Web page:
I haven’t read Daniel Miller‘s recently published The Comfort of Things (Polity Press, 2008) yet, but his own presentation of the book in today’s Material World promises an extra-ordinary interesting reading experience for anyone interested in the use of ‘particulars’ (unique, anecdotal, idiosyncratic, singular, curious, etc. things) in museum practice.
The Comfort of Things is composed of thirty ‘portraits’ of individuals and households from a single street in London. Miller — who is professor of material culture at UCL — suggests that there is a “so far unexplored potential legacy of anthropological perspectives on the world” which emerges “if we dissolve away our usual dualism between the individual and some larger category of society or culture”.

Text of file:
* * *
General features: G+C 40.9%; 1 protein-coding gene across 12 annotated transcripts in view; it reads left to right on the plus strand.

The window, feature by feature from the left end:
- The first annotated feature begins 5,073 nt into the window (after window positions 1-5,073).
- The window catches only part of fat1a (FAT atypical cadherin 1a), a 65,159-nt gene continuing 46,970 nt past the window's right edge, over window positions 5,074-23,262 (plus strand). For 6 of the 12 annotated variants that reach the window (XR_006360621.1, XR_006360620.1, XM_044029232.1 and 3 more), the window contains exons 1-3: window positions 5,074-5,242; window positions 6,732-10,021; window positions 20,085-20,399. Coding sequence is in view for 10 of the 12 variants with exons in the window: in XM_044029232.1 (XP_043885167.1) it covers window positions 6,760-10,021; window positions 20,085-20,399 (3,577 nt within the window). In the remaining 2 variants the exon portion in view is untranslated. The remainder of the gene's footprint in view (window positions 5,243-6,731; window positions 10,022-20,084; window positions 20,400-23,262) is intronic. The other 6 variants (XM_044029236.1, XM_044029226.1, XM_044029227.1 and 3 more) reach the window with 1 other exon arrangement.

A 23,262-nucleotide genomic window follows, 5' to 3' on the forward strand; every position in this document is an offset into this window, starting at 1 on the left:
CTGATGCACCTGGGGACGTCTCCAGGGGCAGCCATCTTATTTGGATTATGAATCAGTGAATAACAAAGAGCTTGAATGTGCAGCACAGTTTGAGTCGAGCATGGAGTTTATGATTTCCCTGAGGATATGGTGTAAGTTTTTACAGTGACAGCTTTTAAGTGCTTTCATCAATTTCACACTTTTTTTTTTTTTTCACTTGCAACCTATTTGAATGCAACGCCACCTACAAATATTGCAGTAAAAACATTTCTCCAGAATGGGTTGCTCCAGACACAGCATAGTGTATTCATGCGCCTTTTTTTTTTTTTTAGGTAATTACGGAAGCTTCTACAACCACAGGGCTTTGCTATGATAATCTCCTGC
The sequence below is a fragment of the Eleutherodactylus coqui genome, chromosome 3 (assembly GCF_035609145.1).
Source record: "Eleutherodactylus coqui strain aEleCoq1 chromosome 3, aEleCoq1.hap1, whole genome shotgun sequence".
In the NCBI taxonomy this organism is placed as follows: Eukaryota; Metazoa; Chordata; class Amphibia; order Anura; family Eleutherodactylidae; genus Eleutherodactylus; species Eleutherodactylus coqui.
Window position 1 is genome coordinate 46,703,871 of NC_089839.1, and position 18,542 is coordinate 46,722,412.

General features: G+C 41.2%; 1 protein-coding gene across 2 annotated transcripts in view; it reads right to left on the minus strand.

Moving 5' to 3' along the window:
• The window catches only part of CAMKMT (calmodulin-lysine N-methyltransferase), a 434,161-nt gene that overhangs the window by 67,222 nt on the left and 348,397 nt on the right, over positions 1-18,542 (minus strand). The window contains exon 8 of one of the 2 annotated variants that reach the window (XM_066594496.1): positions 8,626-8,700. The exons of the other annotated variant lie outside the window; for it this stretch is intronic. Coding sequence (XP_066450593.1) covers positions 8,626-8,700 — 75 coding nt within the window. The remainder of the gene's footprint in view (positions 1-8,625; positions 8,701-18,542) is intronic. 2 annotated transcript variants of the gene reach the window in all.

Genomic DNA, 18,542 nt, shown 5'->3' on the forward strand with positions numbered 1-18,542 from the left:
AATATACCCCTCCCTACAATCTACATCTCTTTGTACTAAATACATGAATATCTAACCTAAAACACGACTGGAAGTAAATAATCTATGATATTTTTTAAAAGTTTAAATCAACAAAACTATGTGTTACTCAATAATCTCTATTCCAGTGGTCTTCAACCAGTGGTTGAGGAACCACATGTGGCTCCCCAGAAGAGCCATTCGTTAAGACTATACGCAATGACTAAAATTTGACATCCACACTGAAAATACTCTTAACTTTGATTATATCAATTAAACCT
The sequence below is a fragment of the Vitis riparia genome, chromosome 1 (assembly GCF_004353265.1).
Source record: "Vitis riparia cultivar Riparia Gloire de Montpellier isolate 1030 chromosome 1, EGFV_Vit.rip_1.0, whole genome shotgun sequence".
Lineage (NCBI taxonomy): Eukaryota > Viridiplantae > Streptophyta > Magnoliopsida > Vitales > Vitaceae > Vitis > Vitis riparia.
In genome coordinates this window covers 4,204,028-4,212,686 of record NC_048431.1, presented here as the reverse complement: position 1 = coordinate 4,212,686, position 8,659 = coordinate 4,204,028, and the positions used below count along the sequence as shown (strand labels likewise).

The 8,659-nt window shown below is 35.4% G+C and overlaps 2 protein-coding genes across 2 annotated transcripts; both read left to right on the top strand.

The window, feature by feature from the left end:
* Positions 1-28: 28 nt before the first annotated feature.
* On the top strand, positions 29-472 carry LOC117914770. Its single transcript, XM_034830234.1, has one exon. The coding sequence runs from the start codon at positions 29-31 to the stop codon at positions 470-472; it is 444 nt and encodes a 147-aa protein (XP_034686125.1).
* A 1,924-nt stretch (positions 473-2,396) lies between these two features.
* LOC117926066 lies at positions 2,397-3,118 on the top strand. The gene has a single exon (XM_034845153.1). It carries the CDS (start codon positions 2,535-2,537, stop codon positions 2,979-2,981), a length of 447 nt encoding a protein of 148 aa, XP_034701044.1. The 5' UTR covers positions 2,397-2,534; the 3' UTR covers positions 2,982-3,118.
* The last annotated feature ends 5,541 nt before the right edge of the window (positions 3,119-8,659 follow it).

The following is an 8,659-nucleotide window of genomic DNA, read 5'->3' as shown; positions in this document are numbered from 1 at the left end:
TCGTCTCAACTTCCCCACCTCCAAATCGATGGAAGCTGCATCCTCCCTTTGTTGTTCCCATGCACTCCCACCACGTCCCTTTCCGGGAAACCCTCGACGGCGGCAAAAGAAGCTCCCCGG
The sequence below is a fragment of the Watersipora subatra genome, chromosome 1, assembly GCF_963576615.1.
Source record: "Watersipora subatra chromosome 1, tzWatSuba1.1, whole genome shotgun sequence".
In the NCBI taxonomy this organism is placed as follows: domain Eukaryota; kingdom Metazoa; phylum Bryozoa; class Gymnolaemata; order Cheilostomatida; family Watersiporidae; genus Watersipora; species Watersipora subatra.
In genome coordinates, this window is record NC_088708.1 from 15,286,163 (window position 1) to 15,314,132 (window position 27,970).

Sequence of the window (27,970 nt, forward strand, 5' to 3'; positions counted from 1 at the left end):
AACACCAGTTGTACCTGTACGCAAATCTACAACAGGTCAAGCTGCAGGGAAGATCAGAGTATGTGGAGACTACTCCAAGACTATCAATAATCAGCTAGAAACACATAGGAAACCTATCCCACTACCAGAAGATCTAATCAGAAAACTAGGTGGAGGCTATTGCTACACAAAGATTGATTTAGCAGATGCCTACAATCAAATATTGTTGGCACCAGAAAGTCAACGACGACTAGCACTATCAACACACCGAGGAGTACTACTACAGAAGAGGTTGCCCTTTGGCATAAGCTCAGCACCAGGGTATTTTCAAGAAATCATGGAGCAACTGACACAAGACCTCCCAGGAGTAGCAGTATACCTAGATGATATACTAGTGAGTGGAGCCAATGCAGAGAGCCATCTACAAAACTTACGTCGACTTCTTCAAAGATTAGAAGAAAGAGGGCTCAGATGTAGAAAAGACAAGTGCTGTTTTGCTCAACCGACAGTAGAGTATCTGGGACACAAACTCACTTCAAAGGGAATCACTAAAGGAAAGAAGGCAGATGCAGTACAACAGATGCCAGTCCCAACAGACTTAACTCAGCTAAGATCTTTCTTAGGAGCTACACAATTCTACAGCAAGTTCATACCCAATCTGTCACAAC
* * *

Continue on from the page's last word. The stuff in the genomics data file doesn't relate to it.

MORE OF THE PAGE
The ‘portrayed’ households failed “to fit the kinds of categories that are used to subsume individuals in social science”. In some respects they could be classified as ‘working class’ or ,’Brazilian’ or ‘gay’ etc., but “none of these categories really capture what is richest about our encounters with them”. By using a random London street as his unit of inquiry, Miller had to describe whoever opened the door to their homes — thus they were not chosen “as tokens of social science notions of identity”.
Cannot wait to get my hands on it before summer laziness takes over.